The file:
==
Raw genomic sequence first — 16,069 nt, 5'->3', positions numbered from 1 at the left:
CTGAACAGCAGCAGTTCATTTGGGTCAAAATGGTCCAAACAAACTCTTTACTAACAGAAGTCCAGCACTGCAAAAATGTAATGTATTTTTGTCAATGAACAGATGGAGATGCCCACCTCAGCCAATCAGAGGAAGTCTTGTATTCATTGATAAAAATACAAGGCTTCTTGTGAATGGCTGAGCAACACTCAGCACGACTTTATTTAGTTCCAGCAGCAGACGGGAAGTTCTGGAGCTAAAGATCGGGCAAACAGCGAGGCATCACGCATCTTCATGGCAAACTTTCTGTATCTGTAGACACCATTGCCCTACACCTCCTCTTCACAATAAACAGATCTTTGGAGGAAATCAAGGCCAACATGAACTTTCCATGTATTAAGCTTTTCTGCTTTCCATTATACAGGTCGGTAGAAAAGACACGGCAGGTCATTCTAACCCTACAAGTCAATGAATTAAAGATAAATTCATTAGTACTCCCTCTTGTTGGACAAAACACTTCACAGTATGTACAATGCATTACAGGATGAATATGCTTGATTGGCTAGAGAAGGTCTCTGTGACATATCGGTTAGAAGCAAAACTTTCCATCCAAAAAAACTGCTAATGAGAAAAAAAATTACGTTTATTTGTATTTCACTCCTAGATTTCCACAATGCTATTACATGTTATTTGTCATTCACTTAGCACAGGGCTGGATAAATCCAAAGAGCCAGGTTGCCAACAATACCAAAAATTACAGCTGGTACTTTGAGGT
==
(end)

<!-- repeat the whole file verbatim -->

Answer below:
Raw genomic sequence first — 16,069 nt, 5'->3', positions numbered from 1 at the left:
CTGAACAGCAGCAGTTCATTTGGGTCAAAATGGTCCAAACAAACTCTTTACTAACAGAAGTCCAGCACTGCAAAAATGTAATGTATTTTTGTCAATGAACAGATGGAGATGCCCACCTCAGCCAATCAGAGGAAGTCTTGTATTCATTGATAAAAATACAAGGCTTCTTGTGAATGGCTGAGCAACACTCAGCACGACTTTATTTAGTTCCAGCAGCAGACGGGAAGTTCTGGAGCTAAAGATCGGGCAAACAGCGAGGCATCACGCATCTTCATGGCAAACTTTCTGTATCTGTAGACACCATTGCCCTACACCTCCTCTTCACAATAAACAGATCTTTGGAGGAAATCAAGGCCAACATGAACTTTCCATGTATTAAGCTTTTCTGCTTTCCATTATACAGGTCGGTAGAAAAGACACGGCAGGTCATTCTAACCCTACAAGTCAATGAATTAAAGATAAATTCATTAGTACTCCCTCTTGTTGGACAAAACACTTCACAGTATGTACAATGCATTACAGGATGAATATGCTTGATTGGCTAGAGAAGGTCTCTGTGACATATCGGTTAGAAGCAAAACTTTCCATCCAAAAAAACTGCTAATGAGAAAAAAAATTACGTTTATTTGTATTTCACTCCTAGATTTCCACAATGCTATTACATGTTATTTGTCATTCACTTAGCACAGGGCTGGATAAATCCAAAGAGCCAGGTTGCCAACAATACCAAAAATTACAGCTGGTACTTTGAGGT